Our boss told us to get out, so we did (get out of London that is). So we visited Cefas - the Centre for Environment Fisheries and Aquaculture Science - in Weymouth which was interesting.
From the start, it was obvious that Cefas is a data driven organization, let us explain...
We rocked up about 09:30 and were met by mathematician Dr Nicola McPherson. To prove that she's a maths peep, here are a few lines from her Doctor of Philosophy (PhD) dissertation:
###Run with previous and current set of parameters #sol=lsoda(base_inits,time,ARGY3,c(0.001,8,1,0,2,0.0275,1,2,0.741,1)) sol=lsoda(base_inits,time,ARGY3,c(alpha1,0,1,1,beta1,c1,15,2,0.741,1)) soln=lsoda(base_inits,time,ARGY3,c(alpha1,0,1,0,beta1,c1,15,2,0.741,1)) sols=sol[time>tail(time,1)-366,]
solns=soln[time>tail(time,1)-366,] PH=sols[floor(365/24+(365/12)*0:11),3]/sols[floor(365/24+(365/12)*0:11),2] PHn=solns[floor(365/24+(365/12)*0:11),3]/solns[floor(365/24+(365/12)*0:11),2]
Nicola talked us through Cefas’s data management process. Because they have many commercial customers they need to separate their data. A typical Cefas project may generate 1 terabyte of data which is used to make the food chain, environment and economy a whole lot safer. Nicola showed us the Master Data Register (MDR). James thought this sounded scary and had something to do with the movie Tron. Fortunately, David slapped him and we carried on.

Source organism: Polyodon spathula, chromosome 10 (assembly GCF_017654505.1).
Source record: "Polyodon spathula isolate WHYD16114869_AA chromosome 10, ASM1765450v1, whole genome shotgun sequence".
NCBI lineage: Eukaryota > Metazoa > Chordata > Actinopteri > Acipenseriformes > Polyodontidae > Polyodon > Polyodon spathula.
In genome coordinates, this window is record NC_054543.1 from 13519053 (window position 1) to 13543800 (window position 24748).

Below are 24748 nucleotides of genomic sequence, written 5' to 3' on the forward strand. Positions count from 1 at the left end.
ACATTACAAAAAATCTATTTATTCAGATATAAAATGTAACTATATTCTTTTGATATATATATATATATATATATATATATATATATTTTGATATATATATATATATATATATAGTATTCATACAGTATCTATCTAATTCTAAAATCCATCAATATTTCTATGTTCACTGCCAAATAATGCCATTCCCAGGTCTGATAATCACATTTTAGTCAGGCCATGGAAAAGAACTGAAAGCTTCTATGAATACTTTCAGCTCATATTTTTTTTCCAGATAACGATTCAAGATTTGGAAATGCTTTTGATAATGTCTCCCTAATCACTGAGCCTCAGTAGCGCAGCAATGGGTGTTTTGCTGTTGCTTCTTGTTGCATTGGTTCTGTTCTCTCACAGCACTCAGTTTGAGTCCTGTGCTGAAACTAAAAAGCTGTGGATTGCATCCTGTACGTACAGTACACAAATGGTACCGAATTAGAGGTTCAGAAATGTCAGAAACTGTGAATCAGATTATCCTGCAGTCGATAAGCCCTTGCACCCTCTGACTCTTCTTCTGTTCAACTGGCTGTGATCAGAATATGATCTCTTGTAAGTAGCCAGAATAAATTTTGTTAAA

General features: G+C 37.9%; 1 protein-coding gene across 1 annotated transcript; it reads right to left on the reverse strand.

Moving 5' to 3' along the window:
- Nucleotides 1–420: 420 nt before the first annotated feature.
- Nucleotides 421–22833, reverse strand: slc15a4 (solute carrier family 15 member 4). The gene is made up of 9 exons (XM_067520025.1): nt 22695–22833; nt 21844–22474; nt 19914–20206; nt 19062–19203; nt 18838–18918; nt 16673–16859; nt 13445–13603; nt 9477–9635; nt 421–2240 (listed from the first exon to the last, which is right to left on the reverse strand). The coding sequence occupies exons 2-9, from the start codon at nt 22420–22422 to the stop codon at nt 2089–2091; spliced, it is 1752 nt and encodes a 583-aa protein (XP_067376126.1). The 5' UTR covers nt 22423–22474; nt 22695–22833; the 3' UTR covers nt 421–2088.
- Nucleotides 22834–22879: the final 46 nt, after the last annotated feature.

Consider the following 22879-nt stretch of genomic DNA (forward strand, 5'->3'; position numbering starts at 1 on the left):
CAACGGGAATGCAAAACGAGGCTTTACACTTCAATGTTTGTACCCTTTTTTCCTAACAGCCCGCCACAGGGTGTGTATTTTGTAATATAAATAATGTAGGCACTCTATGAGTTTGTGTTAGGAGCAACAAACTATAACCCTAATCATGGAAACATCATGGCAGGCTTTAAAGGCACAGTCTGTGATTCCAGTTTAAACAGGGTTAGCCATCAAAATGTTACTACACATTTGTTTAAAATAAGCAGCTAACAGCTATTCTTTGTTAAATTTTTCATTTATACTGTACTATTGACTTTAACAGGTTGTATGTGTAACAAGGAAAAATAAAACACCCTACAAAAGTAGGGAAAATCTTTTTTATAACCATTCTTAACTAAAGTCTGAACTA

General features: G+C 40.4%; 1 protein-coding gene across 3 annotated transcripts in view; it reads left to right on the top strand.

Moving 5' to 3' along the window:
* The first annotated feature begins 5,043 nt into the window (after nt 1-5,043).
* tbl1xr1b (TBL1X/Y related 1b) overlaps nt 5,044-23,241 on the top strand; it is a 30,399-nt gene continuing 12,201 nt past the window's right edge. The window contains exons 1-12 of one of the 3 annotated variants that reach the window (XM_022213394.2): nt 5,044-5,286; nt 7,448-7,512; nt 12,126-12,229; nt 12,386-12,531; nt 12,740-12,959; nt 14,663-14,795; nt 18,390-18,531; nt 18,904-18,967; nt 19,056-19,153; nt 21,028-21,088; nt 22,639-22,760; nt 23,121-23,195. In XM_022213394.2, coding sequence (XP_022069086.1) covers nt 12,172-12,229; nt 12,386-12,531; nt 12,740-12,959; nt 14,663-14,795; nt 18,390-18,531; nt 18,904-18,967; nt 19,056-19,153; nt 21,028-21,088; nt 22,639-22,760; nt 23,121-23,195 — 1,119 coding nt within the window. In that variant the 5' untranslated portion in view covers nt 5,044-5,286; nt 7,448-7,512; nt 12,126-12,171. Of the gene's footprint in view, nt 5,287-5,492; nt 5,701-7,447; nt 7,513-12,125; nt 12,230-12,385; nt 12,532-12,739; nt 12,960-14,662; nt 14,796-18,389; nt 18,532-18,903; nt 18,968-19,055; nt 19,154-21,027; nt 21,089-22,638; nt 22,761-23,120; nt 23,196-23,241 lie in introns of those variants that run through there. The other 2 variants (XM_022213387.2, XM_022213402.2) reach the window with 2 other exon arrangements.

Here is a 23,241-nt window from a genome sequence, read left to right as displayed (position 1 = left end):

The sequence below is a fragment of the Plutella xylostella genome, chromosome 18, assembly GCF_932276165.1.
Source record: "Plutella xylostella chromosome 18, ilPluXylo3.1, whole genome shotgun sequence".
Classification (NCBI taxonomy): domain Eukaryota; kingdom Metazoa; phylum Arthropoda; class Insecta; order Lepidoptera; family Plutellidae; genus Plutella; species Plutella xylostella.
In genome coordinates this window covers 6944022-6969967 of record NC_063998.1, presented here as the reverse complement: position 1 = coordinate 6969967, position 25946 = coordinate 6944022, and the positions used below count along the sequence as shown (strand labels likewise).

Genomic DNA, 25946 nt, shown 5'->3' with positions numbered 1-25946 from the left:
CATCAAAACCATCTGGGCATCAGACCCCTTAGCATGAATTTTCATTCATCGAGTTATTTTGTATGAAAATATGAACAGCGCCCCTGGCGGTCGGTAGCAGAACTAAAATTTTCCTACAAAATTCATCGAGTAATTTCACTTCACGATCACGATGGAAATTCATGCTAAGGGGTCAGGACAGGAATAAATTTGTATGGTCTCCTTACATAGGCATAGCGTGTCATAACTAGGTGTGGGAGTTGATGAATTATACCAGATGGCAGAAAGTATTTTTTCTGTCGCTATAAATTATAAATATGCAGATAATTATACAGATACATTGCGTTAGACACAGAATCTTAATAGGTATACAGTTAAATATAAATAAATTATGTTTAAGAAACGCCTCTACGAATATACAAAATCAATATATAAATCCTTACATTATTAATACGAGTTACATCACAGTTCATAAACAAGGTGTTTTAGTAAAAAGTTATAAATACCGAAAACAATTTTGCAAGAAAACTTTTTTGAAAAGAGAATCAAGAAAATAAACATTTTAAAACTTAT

Next we met David, a project manager in the Fish Health Inspectorate (FHI). David gave us an overview of the work that Cefas does including their international work. David showed us around the building, including a really cool electron microscope which James kept banging on about.
Fish Health Inspector Richard explained his work. He is 1 of 6 inspectors that cover England and Wales. They use an app built in-house which saves a lot of time over the previous paper based stuff. Aside from doing their own statutory inspections, they also carry out work for the Veterinary Medicines Directorate.
Halley showed us Starfish, the backend to the app used for inspections and other data sources. Its really good and clearly does the job they need. She explained how much time this version of the service saves, versus the manual system they had before. We were really impressed by this, especially how it was built around their user needs.
Finally, we met Mark who likes the RAF Tornado. He showed us an alpha version of the live fish movements service. It's a responsive web service which works on a variety of devices. Mark then went on to show us the FINS app through the user research that they had done in the development potential users were happy to share all but the location of their catches. FINS marks Cefas first foray into citizen science and our innate desire to record things.
In all we had a very insightful visit and will visit Cefas’s Lowestoft office soon. If you do or don’t want us to visit somewhere, please let us know.